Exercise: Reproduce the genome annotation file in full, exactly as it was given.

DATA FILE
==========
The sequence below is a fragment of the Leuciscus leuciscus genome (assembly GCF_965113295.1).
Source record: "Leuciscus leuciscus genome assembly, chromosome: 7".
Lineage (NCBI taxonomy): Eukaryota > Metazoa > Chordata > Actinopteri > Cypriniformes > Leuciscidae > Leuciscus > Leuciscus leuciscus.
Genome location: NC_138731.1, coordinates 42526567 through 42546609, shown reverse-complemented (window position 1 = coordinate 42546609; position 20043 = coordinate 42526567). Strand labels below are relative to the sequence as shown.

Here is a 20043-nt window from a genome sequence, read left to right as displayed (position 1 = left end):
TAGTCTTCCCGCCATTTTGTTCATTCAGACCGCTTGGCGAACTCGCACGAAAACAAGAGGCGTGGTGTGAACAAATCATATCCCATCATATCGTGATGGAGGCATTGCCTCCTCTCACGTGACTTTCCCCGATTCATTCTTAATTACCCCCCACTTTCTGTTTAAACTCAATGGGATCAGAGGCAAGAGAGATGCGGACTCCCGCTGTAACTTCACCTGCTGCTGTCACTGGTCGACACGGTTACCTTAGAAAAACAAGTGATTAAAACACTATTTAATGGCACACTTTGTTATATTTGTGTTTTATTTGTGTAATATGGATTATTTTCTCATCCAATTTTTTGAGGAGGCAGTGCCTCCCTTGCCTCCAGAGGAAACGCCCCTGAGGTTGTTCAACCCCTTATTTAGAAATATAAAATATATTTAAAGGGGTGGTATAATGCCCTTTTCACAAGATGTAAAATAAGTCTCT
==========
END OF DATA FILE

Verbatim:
The sequence below is a fragment of the Leuciscus leuciscus genome (assembly GCF_965113295.1).
Source record: "Leuciscus leuciscus genome assembly, chromosome: 7".
Lineage (NCBI taxonomy): Eukaryota > Metazoa > Chordata > Actinopteri > Cypriniformes > Leuciscidae > Leuciscus > Leuciscus leuciscus.
Genome location: NC_138731.1, coordinates 42526567 through 42546609, shown reverse-complemented (window position 1 = coordinate 42546609; position 20043 = coordinate 42526567). Strand labels below are relative to the sequence as shown.

Here is a 20043-nt window from a genome sequence, read left to right as displayed (position 1 = left end):
TAGTCTTCCCGCCATTTTGTTCATTCAGACCGCTTGGCGAACTCGCACGAAAACAAGAGGCGTGGTGTGAACAAATCATATCCCATCATATCGTGATGGAGGCATTGCCTCCTCTCACGTGACTTTCCCCGATTCATTCTTAATTACCCCCCACTTTCTGTTTAAACTCAATGGGATCAGAGGCAAGAGAGATGCGGACTCCCGCTGTAACTTCACCTGCTGCTGTCACTGGTCGACACGGTTACCTTAGAAAAACAAGTGATTAAAACACTATTTAATGGCACACTTTGTTATATTTGTGTTTTATTTGTGTAATATGGATTATTTTCTCATCCAATTTTTTGAGGAGGCAGTGCCTCCCTTGCCTCCAGAGGAAACGCCCCTGAGGTTGTTCAACCCCTTATTTAGAAATATAAAATATATTTAAAGGGGTGGTATAATGCCCTTTTCACAAGATGTAAAATAAGTCTCT